Phantom Liberty is CD Projekt RED’s masterpiece. Not only is Cyberpunk 2077 Phantom Liberty graphically easily three generations ahead of the entire industry and redefines how we experience video games with pathtracing, it’s also written even more thrillingly and staged even more explosively. Anyone who doesn’t enjoy this several times in different play styles has never loved video games. A clear must-play.
Bethesda has finally landed another hit. Starfield is the space RPG epic we’ve been wanting for so long. It has the incredible expansiveness and variance in design of No Man’s Sky mixed with the dialogue depth and creative quests of Fallout or even Mass Effect. The only thing that might bother some people is the heavy reliance on fast travel and that many planets only make sense when you build bases and production facilities there.
Top Gun: Maverick certainly won’t put as many demands on your time as, say, Elden Ring, but it’s absolutely worth spending a couple of hours in it. And when the electronic guitar of the original Top Gun theme kicks in, it’s like returning to the 1980s for an hour or two.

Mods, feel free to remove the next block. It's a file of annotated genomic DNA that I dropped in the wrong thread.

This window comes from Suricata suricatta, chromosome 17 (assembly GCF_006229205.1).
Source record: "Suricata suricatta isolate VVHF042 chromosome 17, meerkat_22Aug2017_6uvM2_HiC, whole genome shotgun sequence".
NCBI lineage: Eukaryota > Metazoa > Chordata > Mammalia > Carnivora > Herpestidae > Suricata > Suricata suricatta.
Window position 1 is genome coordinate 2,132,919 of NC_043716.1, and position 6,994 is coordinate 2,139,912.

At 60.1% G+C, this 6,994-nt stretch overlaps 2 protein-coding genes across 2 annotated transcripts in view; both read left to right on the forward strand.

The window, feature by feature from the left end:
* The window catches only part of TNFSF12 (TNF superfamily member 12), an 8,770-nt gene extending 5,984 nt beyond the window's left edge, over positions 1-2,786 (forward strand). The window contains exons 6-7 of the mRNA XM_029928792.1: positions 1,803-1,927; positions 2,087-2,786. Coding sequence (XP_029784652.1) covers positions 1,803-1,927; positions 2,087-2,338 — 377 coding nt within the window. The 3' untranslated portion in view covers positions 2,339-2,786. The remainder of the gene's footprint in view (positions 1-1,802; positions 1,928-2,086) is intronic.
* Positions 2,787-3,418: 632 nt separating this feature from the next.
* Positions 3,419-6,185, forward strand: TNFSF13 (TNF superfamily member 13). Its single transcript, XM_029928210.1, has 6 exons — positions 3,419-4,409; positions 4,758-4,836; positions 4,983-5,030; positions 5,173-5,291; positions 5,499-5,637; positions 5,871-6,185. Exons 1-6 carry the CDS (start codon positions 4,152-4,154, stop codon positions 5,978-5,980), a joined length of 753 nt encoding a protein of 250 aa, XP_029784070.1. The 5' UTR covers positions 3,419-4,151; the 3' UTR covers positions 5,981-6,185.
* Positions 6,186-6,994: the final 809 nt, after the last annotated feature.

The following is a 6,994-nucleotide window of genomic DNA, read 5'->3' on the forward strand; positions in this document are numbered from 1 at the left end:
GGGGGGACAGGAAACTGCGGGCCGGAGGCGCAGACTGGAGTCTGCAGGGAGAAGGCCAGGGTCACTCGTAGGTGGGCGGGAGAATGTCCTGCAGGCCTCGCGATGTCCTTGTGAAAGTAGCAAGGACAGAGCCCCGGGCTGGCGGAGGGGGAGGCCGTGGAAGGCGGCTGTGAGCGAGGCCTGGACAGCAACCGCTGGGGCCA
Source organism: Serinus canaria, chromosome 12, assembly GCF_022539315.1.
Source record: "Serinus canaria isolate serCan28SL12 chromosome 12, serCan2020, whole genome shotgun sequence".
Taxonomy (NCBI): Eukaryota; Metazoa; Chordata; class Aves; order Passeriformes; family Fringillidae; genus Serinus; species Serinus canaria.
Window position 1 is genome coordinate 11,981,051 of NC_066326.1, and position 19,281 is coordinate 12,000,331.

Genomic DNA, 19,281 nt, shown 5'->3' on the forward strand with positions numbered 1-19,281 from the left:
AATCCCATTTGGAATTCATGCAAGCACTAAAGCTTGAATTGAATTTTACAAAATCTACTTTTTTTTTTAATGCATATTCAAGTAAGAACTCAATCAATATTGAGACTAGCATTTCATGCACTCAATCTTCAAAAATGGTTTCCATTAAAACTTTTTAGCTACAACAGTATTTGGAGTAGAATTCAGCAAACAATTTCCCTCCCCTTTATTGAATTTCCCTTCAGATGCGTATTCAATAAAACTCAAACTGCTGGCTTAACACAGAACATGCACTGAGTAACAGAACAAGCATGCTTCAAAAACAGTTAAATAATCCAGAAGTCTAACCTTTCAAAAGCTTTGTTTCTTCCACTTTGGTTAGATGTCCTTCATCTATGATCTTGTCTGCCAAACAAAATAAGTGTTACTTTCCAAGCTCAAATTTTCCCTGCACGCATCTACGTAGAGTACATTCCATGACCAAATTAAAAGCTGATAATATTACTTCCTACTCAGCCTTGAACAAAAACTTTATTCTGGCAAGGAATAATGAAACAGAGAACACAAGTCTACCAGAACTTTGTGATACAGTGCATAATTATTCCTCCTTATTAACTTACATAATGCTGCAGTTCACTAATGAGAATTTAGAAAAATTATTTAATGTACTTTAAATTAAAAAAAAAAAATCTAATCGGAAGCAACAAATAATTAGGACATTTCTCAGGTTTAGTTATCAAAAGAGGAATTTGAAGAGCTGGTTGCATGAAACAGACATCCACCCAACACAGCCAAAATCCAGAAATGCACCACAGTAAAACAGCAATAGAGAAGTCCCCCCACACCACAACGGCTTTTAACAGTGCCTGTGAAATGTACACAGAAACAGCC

As someone who’s already sold on VR, I think Alyx is a hell of a good time. I put in four or five hours straight on Saturday (thanks to Dramamine) and few VR games manage to hold my attention that long. But I don’t think it’s the revolutionary new experience that people might expect, particularly people who owned a Vive or a Rift and have been living in this future for a while.
Above all, Kentucky Route Zero is an argument that games can be more. That argument isn’t nearly so revolutionary now as it was in 2011 when development began, or 2013 when the first act released. We’ve (thankfully) made some decent progress in the years since. People bought Kentucky Route Zero, and those people did go start their proverbial bands.
Control is the culmination of Remedy's entire oeuvre to-date, pairing a top-tier action game with a dizzyingly dense and layered story about the Federal Bureau of Control, and the everyday horrors within. It's so good, you might even stop asking for Alan Wake 2.